Many books of science fiction or fantasy can bend your mind, but few will bend it so deeply as Christopher Priest’s Inverted World, originally published in 1974 and now available in a new edition from the New York Review of Books.
That imprint, which generally steers clear of genre fiction, should tip you off that this is not light fare. In fact, in several distinct categories–including the inventiveness and believability of its scientific premises, the relentlessness of its political subversion, and the depth of its narrator’s tragedy–it belongs in a category all its own. On top of this, the book is psychedelic in the extreme. In several places, the things taking place in its physical world opened doors in my imagination I had never known existed. The only books that comes anywhere close in that regard would be those of Philip K Dick at his trippiest–say, The Three Stigmata of Palmer Eldritch. But where Dick’s playful insights are conveyed in language at times sloppy, Priest is stately, sometimes even cold, and extremely precise about his craft. The tone and (at least superficially) the setting are similar to what you’d expect from a novel of high fantasy in which the whole world revolves around the hero’s quest.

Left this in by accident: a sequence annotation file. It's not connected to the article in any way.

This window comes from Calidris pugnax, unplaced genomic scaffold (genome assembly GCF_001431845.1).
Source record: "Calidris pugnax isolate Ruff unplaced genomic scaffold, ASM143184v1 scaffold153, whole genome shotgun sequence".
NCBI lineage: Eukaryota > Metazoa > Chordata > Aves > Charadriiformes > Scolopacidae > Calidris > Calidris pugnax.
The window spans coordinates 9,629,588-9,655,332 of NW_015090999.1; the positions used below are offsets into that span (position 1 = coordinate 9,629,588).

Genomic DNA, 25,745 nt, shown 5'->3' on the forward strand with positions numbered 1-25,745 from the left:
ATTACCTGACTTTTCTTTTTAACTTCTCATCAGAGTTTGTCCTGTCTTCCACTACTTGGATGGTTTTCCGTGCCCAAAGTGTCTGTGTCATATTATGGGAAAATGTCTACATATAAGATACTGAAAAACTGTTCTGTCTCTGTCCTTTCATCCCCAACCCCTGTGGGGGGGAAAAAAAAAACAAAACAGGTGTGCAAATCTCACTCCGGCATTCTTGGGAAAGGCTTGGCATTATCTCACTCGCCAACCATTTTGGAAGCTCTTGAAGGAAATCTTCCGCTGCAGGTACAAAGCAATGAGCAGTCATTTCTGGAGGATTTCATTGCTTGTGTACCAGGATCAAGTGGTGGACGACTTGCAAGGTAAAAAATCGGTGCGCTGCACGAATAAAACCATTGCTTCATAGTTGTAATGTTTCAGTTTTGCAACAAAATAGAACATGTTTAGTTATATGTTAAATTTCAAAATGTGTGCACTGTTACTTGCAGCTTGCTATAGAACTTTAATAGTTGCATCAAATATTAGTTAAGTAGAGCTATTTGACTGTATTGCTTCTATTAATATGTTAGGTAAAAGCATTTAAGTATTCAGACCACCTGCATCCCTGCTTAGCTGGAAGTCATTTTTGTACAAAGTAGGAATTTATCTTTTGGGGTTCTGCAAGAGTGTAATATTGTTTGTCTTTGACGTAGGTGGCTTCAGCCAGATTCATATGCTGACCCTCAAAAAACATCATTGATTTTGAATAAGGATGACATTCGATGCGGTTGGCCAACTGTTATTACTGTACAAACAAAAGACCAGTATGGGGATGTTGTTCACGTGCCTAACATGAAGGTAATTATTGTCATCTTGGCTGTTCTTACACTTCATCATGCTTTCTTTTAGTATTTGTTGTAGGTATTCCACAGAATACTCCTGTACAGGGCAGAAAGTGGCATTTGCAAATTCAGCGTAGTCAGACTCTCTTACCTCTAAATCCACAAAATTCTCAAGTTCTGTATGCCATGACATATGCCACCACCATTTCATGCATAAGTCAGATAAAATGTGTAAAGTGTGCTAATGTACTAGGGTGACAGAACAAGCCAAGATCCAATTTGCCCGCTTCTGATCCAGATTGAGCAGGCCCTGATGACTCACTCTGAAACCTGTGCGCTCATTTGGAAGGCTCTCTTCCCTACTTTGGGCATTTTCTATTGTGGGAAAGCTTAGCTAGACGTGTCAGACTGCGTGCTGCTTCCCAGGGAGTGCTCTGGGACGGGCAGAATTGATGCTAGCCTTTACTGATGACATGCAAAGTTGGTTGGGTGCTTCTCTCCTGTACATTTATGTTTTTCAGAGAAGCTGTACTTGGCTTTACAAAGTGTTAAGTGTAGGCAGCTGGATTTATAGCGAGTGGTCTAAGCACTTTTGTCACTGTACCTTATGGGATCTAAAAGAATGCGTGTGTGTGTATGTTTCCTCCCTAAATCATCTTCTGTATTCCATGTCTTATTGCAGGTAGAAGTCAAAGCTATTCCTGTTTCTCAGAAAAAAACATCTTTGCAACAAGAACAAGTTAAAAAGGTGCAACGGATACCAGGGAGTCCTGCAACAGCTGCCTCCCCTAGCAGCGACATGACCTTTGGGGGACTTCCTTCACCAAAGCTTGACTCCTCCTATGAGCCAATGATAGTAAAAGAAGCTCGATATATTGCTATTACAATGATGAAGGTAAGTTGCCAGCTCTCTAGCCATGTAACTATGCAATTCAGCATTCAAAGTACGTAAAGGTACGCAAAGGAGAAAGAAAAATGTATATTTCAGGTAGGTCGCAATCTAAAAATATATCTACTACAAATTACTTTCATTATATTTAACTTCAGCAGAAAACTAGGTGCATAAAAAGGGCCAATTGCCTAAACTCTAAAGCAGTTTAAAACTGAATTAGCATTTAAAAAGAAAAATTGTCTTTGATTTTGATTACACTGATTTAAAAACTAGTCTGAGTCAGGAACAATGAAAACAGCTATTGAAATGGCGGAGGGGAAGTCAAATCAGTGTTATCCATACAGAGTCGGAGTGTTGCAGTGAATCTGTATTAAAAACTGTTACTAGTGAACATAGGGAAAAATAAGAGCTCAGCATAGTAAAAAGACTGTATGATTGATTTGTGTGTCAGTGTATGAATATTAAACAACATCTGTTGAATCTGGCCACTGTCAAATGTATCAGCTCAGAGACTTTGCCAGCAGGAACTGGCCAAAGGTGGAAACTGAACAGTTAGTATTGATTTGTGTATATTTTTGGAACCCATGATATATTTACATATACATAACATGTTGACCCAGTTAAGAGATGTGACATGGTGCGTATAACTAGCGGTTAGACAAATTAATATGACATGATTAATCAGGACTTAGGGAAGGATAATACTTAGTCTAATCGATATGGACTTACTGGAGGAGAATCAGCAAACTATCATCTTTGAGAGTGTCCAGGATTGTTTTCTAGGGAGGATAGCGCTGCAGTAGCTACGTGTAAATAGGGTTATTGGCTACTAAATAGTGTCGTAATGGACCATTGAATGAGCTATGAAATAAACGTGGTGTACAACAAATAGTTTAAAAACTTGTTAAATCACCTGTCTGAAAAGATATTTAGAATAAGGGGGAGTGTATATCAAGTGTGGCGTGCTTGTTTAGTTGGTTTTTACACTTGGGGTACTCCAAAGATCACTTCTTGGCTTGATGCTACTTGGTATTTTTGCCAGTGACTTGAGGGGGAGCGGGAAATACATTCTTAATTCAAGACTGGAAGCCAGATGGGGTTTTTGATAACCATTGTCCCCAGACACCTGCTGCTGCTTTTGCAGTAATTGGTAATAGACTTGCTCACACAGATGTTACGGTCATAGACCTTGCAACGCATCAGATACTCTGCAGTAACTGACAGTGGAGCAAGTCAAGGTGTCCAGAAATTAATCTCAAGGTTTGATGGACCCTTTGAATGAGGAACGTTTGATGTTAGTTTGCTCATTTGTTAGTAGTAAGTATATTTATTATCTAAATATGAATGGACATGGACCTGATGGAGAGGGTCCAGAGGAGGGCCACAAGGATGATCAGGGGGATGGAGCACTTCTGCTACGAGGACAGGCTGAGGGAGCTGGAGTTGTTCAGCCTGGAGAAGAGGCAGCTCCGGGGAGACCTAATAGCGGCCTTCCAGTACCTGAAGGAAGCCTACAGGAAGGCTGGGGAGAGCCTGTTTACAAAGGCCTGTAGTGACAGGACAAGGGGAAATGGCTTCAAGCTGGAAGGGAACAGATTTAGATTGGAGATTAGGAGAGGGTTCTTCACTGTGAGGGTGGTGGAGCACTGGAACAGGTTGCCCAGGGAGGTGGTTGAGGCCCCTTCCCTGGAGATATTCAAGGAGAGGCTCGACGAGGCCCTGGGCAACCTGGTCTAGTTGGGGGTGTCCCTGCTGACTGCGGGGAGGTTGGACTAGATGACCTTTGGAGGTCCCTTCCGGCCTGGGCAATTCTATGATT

Inverted World opens in the first person, with the initiation of young Helward Ward into the guild of Future Surveyors. From the first sentence, “I had reached the age of 650 miles,” readers are aware that something is deeply wrong about this world. We know it has something to do with the relationship between space and time, but beyond this we can only guess.
Slowly, Priest allows the details to leak. The guild arranges a marriage for Helward, but before he can visit his wife they take him outside the City of Earth for the first time. He’s stunned at the sight of the sun. He had always been taught that it was round, but it now appears differently, “a long, saucer-shape of light, spiked above and below with two perpendicular spires of incandescence.”